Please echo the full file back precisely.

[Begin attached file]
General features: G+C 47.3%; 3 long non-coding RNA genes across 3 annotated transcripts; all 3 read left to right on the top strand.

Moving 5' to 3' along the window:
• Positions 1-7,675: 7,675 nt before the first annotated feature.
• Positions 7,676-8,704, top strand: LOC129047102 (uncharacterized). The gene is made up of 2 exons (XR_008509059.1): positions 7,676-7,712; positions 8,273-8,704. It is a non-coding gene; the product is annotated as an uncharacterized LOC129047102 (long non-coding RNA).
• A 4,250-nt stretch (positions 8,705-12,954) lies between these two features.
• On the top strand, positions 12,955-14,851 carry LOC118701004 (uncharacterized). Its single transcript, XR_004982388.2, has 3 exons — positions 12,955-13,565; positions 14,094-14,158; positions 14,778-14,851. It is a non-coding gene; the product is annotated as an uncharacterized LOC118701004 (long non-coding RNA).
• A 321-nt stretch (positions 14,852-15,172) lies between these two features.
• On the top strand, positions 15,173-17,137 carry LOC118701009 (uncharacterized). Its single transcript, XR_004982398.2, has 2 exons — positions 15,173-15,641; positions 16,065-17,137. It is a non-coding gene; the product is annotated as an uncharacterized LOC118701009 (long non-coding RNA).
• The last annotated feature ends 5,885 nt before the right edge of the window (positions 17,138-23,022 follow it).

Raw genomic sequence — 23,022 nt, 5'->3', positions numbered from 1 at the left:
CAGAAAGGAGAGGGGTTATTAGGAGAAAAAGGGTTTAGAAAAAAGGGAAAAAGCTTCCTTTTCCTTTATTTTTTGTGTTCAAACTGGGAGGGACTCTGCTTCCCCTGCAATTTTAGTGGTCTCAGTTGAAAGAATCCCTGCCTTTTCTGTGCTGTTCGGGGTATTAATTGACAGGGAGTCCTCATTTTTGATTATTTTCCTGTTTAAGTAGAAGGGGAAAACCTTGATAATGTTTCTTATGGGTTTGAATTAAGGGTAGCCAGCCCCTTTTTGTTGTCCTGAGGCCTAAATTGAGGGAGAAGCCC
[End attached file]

General features: G+C 47.3%; 3 long non-coding RNA genes across 3 annotated transcripts; all 3 read left to right on the top strand.

Moving 5' to 3' along the window:
• Positions 1-7,675: 7,675 nt before the first annotated feature.
• Positions 7,676-8,704, top strand: LOC129047102 (uncharacterized). The gene is made up of 2 exons (XR_008509059.1): positions 7,676-7,712; positions 8,273-8,704. It is a non-coding gene; the product is annotated as an uncharacterized LOC129047102 (long non-coding RNA).
• A 4,250-nt stretch (positions 8,705-12,954) lies between these two features.
• On the top strand, positions 12,955-14,851 carry LOC118701004 (uncharacterized). Its single transcript, XR_004982388.2, has 3 exons — positions 12,955-13,565; positions 14,094-14,158; positions 14,778-14,851. It is a non-coding gene; the product is annotated as an uncharacterized LOC118701004 (long non-coding RNA).
• A 321-nt stretch (positions 14,852-15,172) lies between these two features.
• On the top strand, positions 15,173-17,137 carry LOC118701009 (uncharacterized). Its single transcript, XR_004982398.2, has 2 exons — positions 15,173-15,641; positions 16,065-17,137. It is a non-coding gene; the product is annotated as an uncharacterized LOC118701009 (long non-coding RNA).
• The last annotated feature ends 5,885 nt before the right edge of the window (positions 17,138-23,022 follow it).

Raw genomic sequence — 23,022 nt, 5'->3', positions numbered from 1 at the left:
CAGAAAGGAGAGGGGTTATTAGGAGAAAAAGGGTTTAGAAAAAAGGGAAAAAGCTTCCTTTTCCTTTATTTTTTGTGTTCAAACTGGGAGGGACTCTGCTTCCCCTGCAATTTTAGTGGTCTCAGTTGAAAGAATCCCTGCCTTTTCTGTGCTGTTCGGGGTATTAATTGACAGGGAGTCCTCATTTTTGATTATTTTCCTGTTTAAGTAGAAGGGGAAAACCTTGATAATGTTTCTTATGGGTTTGAATTAAGGGTAGCCAGCCCCTTTTTGTTGTCCTGAGGCCTAAATTGAGGGAGAAGCCC